UP’s Selective & Soft Prosecution Of A Union Minister’s Son Accused In Killing Of 8 People By SUV

MANI CHANDER
 
21 Mar 2022 10 min read  Share

That the bail of Ashish Mishra—son of a union minister whose SUV rammed through a crowd of protestors in October 2021—went unchallenged by the State of Uttar Pradesh reveals the different standards its government applies when prosecuting cases. Those who tweeted against the government, protested its policies or attempted to report the gang-rape of a young Dalit woman were prosecuted aggressively, every bail plea challenged. ‘Dispel the feeling that you are dragging your feet,’ said the Supreme Court. We show you how the UP government did not and how the Allahabad High Court granted bail even though conditions for it were not met.

Farmers cremating a victim of the Lakhimpur Kheri incident/KISAN EKTA MORCHA

New Delhi: On 10 February 2022, Ashish Mishra—son of union minister of state for home Ajay Mishra ‘Teni’ and prime accused in the violence that claimed eight lives on 3 October 2021 in the northwestern Uttar Pradesh (UP) district of Lakhimpur Kheri—was released on bail by the Lucknow bench of the Allahabad High Court.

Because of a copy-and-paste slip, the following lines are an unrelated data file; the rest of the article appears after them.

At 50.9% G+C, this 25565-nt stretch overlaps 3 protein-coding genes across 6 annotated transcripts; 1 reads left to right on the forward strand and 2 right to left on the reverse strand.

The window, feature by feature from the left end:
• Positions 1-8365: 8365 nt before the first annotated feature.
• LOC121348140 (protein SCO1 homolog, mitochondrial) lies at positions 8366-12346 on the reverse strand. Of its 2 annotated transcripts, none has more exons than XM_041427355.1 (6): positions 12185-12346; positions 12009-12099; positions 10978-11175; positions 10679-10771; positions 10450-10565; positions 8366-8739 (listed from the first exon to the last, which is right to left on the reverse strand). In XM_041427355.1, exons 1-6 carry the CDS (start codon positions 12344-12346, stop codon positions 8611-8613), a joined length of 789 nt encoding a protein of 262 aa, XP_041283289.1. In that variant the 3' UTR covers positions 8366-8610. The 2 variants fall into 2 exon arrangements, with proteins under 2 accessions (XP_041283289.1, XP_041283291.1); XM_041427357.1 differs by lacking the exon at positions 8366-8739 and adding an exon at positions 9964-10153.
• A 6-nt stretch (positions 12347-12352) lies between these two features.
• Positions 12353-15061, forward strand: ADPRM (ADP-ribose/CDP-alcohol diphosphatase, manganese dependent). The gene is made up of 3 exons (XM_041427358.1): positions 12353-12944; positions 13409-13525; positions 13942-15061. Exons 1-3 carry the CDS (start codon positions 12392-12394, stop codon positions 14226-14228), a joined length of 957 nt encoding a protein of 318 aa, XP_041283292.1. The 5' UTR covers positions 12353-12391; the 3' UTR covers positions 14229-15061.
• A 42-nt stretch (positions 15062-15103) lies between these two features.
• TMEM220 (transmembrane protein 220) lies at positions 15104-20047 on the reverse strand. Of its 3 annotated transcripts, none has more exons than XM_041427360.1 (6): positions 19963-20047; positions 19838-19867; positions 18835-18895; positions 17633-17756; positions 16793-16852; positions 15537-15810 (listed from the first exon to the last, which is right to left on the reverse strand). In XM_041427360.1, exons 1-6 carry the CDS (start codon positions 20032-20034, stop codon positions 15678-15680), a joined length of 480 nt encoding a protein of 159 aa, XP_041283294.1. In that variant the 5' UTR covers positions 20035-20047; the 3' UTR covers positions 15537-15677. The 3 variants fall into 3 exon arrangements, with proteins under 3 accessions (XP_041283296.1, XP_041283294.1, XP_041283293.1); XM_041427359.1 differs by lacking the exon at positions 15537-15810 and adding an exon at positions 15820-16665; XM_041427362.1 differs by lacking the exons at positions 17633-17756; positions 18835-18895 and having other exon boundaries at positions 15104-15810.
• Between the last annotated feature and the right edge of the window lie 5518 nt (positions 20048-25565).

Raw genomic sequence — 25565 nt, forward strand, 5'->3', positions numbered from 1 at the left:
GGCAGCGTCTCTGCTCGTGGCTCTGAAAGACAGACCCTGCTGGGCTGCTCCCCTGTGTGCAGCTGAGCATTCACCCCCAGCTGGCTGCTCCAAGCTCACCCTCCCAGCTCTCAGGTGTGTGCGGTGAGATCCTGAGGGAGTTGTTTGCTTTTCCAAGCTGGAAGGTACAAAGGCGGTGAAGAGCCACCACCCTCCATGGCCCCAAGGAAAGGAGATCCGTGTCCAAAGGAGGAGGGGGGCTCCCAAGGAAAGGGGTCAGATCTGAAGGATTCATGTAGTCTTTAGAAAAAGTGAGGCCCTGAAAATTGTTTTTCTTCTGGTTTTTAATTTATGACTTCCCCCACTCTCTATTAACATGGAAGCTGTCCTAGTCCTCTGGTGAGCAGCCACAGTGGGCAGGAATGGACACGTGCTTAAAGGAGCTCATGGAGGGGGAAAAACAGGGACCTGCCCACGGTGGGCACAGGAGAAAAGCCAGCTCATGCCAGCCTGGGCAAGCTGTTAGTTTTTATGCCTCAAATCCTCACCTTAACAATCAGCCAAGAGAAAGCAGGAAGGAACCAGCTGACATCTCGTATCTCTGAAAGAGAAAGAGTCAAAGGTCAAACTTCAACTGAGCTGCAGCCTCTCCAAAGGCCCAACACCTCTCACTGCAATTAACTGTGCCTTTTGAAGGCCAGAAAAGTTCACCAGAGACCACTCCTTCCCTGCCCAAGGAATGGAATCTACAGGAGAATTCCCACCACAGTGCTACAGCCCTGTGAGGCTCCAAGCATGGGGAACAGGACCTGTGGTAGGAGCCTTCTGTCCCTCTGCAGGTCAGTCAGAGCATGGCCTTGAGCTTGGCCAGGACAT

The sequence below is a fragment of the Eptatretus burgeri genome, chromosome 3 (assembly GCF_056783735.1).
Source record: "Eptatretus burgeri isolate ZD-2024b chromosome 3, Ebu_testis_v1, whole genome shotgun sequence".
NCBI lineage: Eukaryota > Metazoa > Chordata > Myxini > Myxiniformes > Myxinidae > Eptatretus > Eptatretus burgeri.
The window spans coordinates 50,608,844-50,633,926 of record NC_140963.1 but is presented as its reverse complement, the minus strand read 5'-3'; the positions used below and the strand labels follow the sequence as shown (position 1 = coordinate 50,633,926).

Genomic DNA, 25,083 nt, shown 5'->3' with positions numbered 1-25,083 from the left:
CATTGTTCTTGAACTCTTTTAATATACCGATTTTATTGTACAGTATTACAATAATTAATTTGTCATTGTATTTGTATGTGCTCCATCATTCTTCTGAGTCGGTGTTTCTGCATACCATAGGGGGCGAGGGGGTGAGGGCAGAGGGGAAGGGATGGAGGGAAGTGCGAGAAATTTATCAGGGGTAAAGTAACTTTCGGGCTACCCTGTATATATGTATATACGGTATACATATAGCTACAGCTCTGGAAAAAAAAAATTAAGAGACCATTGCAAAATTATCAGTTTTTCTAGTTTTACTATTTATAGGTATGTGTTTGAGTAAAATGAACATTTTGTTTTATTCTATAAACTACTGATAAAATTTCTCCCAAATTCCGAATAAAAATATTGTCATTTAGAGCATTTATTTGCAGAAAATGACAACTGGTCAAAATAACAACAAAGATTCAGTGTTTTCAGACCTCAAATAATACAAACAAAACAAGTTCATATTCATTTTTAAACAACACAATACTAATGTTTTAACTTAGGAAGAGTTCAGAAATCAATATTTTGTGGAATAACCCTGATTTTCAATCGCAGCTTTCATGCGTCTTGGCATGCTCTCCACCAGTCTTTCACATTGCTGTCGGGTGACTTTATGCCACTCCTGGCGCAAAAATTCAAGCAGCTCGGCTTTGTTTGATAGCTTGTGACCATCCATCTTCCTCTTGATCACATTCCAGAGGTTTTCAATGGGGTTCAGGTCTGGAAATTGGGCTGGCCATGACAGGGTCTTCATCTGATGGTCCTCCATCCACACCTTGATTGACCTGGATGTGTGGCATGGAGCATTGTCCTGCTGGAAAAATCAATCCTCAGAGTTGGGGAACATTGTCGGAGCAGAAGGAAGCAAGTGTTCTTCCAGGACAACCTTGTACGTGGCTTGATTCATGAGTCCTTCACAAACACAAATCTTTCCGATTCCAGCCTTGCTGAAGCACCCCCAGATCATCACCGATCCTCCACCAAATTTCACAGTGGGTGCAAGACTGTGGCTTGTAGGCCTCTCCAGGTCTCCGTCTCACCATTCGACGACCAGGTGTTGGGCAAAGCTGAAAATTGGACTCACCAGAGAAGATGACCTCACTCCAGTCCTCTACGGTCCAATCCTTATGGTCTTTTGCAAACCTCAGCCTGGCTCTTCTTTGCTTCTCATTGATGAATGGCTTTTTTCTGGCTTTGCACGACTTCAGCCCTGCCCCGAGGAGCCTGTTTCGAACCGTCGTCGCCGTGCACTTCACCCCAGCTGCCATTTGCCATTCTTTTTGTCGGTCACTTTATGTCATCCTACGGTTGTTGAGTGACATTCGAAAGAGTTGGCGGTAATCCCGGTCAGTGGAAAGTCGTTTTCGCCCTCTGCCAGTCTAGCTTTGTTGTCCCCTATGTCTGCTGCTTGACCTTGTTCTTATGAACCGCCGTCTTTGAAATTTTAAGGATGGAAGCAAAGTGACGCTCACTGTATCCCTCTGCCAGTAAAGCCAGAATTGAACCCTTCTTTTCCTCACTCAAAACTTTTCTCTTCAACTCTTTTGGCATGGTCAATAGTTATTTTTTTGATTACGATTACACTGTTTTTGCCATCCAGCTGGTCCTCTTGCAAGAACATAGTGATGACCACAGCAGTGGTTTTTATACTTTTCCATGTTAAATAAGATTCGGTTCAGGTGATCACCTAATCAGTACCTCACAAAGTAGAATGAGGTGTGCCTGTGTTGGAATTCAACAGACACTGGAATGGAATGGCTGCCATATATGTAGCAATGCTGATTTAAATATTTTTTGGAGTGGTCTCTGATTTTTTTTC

Before Ashish Mishra’s release by the high court, lower courts had rejected two previous bail applications in the incident in which four farmers, a journalist, the driver and two Bharatiya Janata Party (BJP) workers died,.


The UP government of BJP chief minister Yogi Adityanath did not challenge the bail order before the Supreme Court, even though a police special investigation team (SIT) probing the incident found that the murder of the protestors, including four farmers, was a “pre-planned conspiracy” and not “negligence or callousness”.


The government move contrasts with a spate of cases where the state strongly opposed bail pleas (here, here and here) of activists, students, lawyers and journalists, even when there was little or no evidence against them, particularly in cases involving those protesting the Citizenship Amendment Act (CAA) 2019.


Our examination of Ashish Mishra’s case papers explains how: the Allahabad High Court granted bail even though conditions for it were not met; and why even though the case fit requirements to challenge bail—in particular, compared to other cases where bail was opposed—the UP government did not.